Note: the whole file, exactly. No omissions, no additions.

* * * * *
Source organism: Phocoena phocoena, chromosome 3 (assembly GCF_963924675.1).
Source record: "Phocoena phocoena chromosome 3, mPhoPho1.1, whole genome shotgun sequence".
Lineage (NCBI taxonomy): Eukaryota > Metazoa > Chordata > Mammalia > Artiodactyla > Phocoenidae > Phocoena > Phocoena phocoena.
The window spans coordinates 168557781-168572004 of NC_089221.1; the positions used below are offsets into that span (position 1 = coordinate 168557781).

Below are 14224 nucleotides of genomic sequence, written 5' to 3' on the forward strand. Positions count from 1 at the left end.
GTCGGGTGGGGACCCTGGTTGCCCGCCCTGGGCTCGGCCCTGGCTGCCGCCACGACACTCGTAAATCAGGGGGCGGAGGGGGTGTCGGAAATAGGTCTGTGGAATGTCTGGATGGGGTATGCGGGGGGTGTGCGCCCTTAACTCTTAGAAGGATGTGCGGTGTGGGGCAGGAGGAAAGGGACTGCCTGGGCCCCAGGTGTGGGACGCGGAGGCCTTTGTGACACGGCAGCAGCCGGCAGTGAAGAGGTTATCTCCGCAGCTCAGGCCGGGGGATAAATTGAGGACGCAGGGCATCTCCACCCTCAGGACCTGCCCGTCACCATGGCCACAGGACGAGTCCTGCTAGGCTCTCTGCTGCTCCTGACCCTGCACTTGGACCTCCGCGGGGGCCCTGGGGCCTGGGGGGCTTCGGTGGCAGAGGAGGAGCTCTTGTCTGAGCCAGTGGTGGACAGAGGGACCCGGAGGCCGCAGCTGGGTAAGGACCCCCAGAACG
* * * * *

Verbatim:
Source organism: Phocoena phocoena, chromosome 3 (assembly GCF_963924675.1).
Source record: "Phocoena phocoena chromosome 3, mPhoPho1.1, whole genome shotgun sequence".
Lineage (NCBI taxonomy): Eukaryota > Metazoa > Chordata > Mammalia > Artiodactyla > Phocoenidae > Phocoena > Phocoena phocoena.
The window spans coordinates 168557781-168572004 of NC_089221.1; the positions used below are offsets into that span (position 1 = coordinate 168557781).

Below are 14224 nucleotides of genomic sequence, written 5' to 3' on the forward strand. Positions count from 1 at the left end.
GTCGGGTGGGGACCCTGGTTGCCCGCCCTGGGCTCGGCCCTGGCTGCCGCCACGACACTCGTAAATCAGGGGGCGGAGGGGGTGTCGGAAATAGGTCTGTGGAATGTCTGGATGGGGTATGCGGGGGGTGTGCGCCCTTAACTCTTAGAAGGATGTGCGGTGTGGGGCAGGAGGAAAGGGACTGCCTGGGCCCCAGGTGTGGGACGCGGAGGCCTTTGTGACACGGCAGCAGCCGGCAGTGAAGAGGTTATCTCCGCAGCTCAGGCCGGGGGATAAATTGAGGACGCAGGGCATCTCCACCCTCAGGACCTGCCCGTCACCATGGCCACAGGACGAGTCCTGCTAGGCTCTCTGCTGCTCCTGACCCTGCACTTGGACCTCCGCGGGGGCCCTGGGGCCTGGGGGGCTTCGGTGGCAGAGGAGGAGCTCTTGTCTGAGCCAGTGGTGGACAGAGGGACCCGGAGGCCGCAGCTGGGTAAGGACCCCCAGAACG